Although not addressed by defendant, it should be noted that neither statutory nor decisional law limits section 104's applicability only to offenses set out in the Criminal Code of 1961. Thus, section 104 would appear to be applicable to proceedings under the Illinois Vehicle Code.

The State argues that since the question before a reviewing court is the correctness of the result reached by the trial court, and not the correctness of the reasoning upon which the result was reached (see People v. Fenelon (1980), 88 Ill. App.3d 191, 193), defendant's conviction and sentence should be affirmed because the evidence did not establish a bona fide doubt as to his fitness. However, that proposition pertaining to appellate review would not be properly applied to the instant proceedings because the trial court failed to exercise its discretion in determining whether a bona fide doubt as to defendant's fitness existed. By not exercising its discretion, it is impossible to determine whether defendant's conduct evinced a bona fide doubt as to his fitness, especially in light of psychiatric reports subsequent to trial which found him unfit, and the finding of another circuit court judge that defendant was unfit to stand trial. As the court in People v. Stribling (1982), 104 Ill. App.3d 969, explained, whether a bona fide doubt exists requires an examination of a wide range of manifestations and subtle nuances (104 Ill. App.3d 969, 973), which cannot be made on review.

In support of its argument, the State relies upon the trial court's statement regarding his observations of defendant when he testified at trial. A reading of this statement in the context in which it was made does not lead to the conclusion that the trial court expressed its belief that no bona fide doubt as to defendant's fitness existed. The trial judge made that statement after defense counsel requested more time to prepare for the sentencing hearing in light of defendant's lack of cooperation. While in denying that request, the trial court stated that it understood defendant's testimony at trial and that defendant was coherent. This does not constitute a finding as to whether a bona fide doubt as to his fitness existed. The trial court had just ruled that it was not under a legal obligation to make a determination in that regard. Therefore, affirming the trial court on this basis requires the placement of excessive weight on the trial court's finding with respect to another matter not addressed to the issue of whether a bona fide doubt as to defendant's fitness existed.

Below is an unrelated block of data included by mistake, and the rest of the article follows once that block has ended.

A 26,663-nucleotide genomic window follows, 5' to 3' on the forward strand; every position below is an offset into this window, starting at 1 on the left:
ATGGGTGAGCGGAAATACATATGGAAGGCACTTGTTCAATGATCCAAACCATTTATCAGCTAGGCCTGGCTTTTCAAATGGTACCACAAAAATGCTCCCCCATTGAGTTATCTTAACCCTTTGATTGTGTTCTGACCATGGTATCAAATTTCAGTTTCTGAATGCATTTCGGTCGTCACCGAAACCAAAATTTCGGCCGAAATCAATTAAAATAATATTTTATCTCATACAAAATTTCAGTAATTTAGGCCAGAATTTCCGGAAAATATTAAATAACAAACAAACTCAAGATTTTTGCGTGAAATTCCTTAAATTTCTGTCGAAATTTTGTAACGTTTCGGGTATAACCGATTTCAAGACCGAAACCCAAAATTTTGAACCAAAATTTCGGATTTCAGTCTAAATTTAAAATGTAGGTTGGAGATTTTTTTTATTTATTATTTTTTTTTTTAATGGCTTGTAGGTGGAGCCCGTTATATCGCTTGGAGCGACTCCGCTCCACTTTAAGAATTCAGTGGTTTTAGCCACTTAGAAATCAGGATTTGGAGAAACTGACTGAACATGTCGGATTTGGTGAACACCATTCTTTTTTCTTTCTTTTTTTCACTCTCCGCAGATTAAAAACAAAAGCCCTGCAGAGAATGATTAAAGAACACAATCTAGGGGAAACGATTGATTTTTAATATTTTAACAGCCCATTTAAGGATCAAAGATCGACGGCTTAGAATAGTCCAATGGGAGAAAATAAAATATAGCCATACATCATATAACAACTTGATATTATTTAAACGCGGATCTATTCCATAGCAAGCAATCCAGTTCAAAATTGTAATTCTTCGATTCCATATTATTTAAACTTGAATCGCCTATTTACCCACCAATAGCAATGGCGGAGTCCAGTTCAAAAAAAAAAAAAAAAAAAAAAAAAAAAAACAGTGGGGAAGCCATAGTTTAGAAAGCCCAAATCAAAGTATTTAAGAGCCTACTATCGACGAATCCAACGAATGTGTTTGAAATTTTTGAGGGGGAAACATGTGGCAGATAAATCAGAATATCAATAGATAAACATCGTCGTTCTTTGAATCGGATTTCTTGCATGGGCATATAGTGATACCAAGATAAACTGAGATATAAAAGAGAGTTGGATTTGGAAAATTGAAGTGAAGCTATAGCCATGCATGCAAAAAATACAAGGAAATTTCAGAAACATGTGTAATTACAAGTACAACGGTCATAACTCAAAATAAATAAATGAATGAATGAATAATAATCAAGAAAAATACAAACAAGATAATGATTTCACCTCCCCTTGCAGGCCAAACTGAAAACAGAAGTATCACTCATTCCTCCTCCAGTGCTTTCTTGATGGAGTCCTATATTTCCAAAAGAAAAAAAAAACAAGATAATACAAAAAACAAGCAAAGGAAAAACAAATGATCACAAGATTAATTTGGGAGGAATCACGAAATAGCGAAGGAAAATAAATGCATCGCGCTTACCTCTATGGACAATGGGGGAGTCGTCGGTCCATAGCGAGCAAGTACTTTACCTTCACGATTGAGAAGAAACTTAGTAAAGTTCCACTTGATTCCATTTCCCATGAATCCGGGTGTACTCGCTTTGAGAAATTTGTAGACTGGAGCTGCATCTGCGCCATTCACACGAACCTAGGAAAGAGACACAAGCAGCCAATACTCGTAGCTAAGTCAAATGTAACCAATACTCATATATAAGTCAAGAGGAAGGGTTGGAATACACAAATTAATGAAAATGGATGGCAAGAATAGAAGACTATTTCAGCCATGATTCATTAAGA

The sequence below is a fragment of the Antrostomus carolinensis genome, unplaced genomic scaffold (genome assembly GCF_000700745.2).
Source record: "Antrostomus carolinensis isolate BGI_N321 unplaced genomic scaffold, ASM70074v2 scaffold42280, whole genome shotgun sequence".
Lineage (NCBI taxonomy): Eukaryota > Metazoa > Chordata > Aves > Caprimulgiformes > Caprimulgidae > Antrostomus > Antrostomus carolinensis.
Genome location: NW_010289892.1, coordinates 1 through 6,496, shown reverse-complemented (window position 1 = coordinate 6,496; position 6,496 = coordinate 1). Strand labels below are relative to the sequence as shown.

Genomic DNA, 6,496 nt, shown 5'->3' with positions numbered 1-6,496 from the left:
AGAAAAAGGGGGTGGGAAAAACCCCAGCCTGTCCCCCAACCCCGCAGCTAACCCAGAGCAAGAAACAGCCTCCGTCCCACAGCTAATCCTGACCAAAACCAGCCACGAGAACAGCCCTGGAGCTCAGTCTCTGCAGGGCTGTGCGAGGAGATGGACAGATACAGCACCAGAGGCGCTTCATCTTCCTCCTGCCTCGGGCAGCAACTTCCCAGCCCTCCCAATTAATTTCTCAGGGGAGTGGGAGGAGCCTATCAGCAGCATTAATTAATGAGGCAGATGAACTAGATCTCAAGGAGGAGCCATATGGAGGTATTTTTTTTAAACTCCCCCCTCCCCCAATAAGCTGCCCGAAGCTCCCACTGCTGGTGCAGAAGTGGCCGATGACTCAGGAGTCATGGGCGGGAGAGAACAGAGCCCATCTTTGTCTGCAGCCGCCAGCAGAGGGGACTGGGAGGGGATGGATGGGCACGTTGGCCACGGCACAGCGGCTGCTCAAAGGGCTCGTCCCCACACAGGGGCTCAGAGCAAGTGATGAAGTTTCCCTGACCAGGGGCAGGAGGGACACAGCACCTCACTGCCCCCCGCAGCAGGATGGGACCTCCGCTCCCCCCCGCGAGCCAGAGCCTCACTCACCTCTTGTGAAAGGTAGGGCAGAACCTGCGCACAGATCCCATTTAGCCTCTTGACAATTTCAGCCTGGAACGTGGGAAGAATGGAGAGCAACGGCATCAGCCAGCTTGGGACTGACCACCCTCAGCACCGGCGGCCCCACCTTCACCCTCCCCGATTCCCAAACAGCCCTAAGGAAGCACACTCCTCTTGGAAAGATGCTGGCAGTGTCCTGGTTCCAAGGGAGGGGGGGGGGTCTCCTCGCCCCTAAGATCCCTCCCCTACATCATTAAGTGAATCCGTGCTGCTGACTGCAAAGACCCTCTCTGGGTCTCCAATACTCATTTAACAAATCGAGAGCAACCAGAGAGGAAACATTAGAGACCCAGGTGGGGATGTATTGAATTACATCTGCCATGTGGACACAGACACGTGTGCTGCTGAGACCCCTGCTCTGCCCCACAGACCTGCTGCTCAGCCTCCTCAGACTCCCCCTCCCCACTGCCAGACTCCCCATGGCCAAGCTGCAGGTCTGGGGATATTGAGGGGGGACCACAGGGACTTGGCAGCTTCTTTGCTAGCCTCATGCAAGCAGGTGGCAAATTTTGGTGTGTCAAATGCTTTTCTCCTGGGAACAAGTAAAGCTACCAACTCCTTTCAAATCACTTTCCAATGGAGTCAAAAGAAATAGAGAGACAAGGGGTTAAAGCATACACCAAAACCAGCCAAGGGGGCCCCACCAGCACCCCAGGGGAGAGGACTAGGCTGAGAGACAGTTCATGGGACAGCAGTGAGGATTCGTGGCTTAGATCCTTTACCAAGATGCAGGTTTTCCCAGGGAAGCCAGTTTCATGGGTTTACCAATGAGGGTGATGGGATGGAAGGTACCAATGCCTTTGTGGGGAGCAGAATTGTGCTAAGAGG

• 4 The effect of the psychiatric reports finding defendant unfit and the circuit court judge's finding in the felony proceeding that the defendant was unfit warrants discussion. A bona fide doubt as to a defendant's fitness to stand trial may be raised where a defendant is subsequently found unfit for sentencing. While a defendant can be fit to stand trial and yet later be unfit for sentencing, when he is found unfit for sentencing, a risk appears that he may have also been unfit to stand trial. (People v. Johnson (1984), 121 Ill. App.3d 859, 861.) Thus, since the issue of defendant's fitness arose after his conviction, a finding of his subsequent unfitness would bear on his fitness to stand trial. Whether this retrospective finding of fitness applies depends upon the circumstances of the case. (Compare People v. Owens (1978), 57 Ill. App.3d 157 (determination after conviction of organic mental illness may imply an earlier lack of fitness to stand trial), with People v. Riley (1980), 89 Ill. App.3d 438 (presentence examination conducted nine days after the trial which found him unfit for sentencing does not necessarily raise a bona fide doubt as to fitness to stand trial since cause of unfitness may have commenced or have been aggravated subsequent to trial); see also People v. Martinez (1979), 78 Ill. App.3d 590, 597; People v. Jackson (1980), 91 Ill. App.3d 595, 604-05.) Further, although psychiatric reports and opinions are not necessarily conclusive even in making the threshold determination of whether a fitness hearing is required (People v. Turner (1982), 111 Ill. App.3d 358, 365), much weight is placed on the finding of psychiatrists. See People v. Davis (1984), 127 Ill. App.3d 49, 53.

In addition to the above indicia of unfitness, defense counsel represented that defendant was uncooperative. This statement is a factor which the trial court should have considered in determining defendant's fitness. (See People v. Davis (1984), 127 Ill. App.3d 49, 53.) Consequently, there were sufficient facts before the trial court which required it to exercise its discretion to determine whether a bona fide doubt as to defendant's fitness existed.

The judgment of the circuit court of Winnebago County is therefore reversed and this cause remanded for the trial court to make a determination of whether a bona fide doubt as to defendant's fitness to stand trial and to be sentenced existed, and for further proceedings, if necessary, in accordance with that finding.

Reversed and remanded.

LINDBERG and UNVERZAGT, JJ., concur.

19850326